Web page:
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Quarantine measures saved 3 million Europeans from dying: study

Drastic and extensive restrictions saved three million lives, according to one study

editor: REMIX NEWS
author: Czech News Agency

A study conducted by London Imperial College London shows that extensive quarantine measures, including the closure of shops and schools, have significantly reduced the spread of the coronavirus in Europe and helped save more than three million lives.

According to British scientists, the drastic measures introduced by most European countries in March had a “significant impact”, and helped to reduce the reproduction number below one by the beginning of May. The reproductive number indicates how many other people, on average, become infected with one infected person.

Researchers at Imperial College London studied the situation in eleven European countries – Belgium, Britain, Denmark, France, Italy, Germany, Norway, Austria, Spain, Sweden, and Switzerland. According to them, between 12 and 15 million people in these countries had been infected with coronavirus SARS-CoV-2 by the beginning of May.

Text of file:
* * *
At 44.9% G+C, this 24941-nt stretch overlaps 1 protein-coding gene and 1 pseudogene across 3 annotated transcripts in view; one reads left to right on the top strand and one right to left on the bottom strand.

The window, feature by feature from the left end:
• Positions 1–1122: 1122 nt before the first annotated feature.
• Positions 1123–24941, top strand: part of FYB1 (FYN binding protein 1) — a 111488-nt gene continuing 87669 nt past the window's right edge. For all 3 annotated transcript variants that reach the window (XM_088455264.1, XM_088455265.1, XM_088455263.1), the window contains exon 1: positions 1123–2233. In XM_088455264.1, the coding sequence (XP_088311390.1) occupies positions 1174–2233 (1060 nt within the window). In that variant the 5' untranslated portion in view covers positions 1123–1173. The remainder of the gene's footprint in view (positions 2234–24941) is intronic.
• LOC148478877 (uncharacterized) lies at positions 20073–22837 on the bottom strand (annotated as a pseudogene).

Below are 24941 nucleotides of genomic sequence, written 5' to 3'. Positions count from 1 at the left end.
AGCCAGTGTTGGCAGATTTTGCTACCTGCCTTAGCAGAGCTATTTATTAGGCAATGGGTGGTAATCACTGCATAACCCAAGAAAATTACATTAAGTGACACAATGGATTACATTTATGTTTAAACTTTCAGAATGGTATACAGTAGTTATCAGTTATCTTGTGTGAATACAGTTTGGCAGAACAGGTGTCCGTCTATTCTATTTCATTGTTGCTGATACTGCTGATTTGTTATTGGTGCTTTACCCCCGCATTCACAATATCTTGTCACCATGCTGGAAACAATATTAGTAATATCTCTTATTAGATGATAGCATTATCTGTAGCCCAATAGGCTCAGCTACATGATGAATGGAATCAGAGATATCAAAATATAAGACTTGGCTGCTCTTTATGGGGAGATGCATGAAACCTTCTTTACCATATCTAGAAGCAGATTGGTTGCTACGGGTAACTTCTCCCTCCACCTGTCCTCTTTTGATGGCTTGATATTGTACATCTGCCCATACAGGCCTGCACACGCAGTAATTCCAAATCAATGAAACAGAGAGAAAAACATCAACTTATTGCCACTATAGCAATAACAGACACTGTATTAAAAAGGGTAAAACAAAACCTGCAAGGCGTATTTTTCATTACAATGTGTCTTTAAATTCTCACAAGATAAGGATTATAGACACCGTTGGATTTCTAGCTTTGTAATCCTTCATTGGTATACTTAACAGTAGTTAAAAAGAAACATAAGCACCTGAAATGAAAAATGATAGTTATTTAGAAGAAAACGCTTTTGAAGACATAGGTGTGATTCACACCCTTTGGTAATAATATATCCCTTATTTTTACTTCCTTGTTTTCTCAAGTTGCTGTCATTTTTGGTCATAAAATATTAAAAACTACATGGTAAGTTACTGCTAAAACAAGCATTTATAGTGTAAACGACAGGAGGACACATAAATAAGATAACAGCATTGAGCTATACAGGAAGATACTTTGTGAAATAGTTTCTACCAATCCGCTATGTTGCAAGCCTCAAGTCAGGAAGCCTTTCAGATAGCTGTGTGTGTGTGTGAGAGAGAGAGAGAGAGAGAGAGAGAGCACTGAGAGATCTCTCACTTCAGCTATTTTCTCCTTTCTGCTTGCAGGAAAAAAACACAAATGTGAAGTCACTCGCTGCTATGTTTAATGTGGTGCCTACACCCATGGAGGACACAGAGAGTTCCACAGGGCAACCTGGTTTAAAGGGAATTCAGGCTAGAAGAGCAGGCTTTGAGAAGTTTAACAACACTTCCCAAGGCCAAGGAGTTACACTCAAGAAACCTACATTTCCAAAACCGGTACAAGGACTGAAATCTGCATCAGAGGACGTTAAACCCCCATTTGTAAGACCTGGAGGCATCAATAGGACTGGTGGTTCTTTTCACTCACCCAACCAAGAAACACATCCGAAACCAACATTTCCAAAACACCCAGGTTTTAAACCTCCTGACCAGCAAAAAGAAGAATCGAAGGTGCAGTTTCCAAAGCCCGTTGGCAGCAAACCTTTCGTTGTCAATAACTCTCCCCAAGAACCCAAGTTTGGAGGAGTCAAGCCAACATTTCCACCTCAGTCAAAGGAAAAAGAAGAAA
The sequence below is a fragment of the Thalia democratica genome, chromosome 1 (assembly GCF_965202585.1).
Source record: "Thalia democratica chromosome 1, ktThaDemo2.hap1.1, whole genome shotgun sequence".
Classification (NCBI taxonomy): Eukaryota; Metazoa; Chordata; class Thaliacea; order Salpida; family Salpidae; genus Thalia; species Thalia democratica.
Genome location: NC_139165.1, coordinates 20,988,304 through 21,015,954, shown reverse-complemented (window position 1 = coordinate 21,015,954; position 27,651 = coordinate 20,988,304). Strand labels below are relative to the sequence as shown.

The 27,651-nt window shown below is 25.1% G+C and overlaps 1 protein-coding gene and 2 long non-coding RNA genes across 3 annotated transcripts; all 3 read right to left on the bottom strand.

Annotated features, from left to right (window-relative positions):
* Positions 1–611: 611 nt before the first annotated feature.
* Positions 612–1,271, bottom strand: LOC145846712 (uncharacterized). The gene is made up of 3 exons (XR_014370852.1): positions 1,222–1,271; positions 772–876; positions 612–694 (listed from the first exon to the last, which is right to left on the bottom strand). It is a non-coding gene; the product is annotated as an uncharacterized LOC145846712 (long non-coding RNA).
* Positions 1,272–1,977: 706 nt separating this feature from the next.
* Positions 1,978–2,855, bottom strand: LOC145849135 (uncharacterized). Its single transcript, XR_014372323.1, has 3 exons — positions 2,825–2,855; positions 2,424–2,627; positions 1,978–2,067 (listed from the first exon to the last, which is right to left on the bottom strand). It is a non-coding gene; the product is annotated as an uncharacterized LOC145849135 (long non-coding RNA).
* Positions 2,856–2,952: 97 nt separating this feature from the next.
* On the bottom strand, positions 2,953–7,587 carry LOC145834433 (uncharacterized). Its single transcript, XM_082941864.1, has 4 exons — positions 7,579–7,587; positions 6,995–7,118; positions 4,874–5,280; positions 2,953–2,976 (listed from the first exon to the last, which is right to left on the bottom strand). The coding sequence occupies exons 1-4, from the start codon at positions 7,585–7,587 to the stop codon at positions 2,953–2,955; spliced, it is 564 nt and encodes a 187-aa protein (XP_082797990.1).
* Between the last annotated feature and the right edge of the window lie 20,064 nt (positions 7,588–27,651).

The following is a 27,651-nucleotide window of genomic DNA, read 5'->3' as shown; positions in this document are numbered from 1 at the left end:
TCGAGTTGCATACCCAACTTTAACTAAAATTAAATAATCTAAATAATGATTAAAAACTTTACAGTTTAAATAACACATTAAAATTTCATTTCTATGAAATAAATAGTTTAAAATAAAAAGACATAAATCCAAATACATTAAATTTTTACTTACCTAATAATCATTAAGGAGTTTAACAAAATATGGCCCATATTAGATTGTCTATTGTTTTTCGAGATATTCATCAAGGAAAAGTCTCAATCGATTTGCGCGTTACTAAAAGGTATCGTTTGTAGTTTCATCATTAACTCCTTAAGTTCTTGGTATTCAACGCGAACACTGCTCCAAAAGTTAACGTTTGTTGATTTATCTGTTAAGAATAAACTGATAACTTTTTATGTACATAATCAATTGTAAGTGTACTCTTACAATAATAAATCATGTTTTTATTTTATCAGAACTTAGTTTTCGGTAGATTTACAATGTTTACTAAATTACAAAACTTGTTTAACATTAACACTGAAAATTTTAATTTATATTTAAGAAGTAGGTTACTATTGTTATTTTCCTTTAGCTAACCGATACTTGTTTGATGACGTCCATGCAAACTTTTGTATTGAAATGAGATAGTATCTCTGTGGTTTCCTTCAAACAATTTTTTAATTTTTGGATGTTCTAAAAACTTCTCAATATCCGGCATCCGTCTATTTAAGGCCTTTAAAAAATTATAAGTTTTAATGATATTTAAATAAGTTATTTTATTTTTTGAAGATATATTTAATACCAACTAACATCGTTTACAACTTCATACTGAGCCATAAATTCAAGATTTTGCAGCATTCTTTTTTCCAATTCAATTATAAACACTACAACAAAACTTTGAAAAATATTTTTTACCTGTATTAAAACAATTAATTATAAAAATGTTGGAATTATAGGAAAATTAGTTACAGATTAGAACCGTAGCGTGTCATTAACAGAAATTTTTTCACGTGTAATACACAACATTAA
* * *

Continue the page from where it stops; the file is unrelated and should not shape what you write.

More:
A comparison of the actual number of deaths due to the COVID-19 with the number of deaths derived from a model simulating a situation without strict measures showed that 3.1 million deaths were prevented.

For example in Britain, thanks to strict measures, 470,000 people did not die, in France 690,000 and 630,000 people in Italy.

“It is important that we measure the effectiveness of these measures in terms of their economic and social consequences,” said the researchers, who added that the study could help policymakers decide on other measures needed to keep the spread of the virus under control in the near future.

Title image: A London Underground worker, right, hands over a free face mask, gloves, and hand sanitizer to a passenger at London’s Baker Street station, Tuesday, June 9, 2020. Wearing a face mask will become compulsory on the London TFL public transport service starting from June 15, 2020, as a safety measure to contrast the COVID-19 pandemic. (AP Photo/Frank Augstein)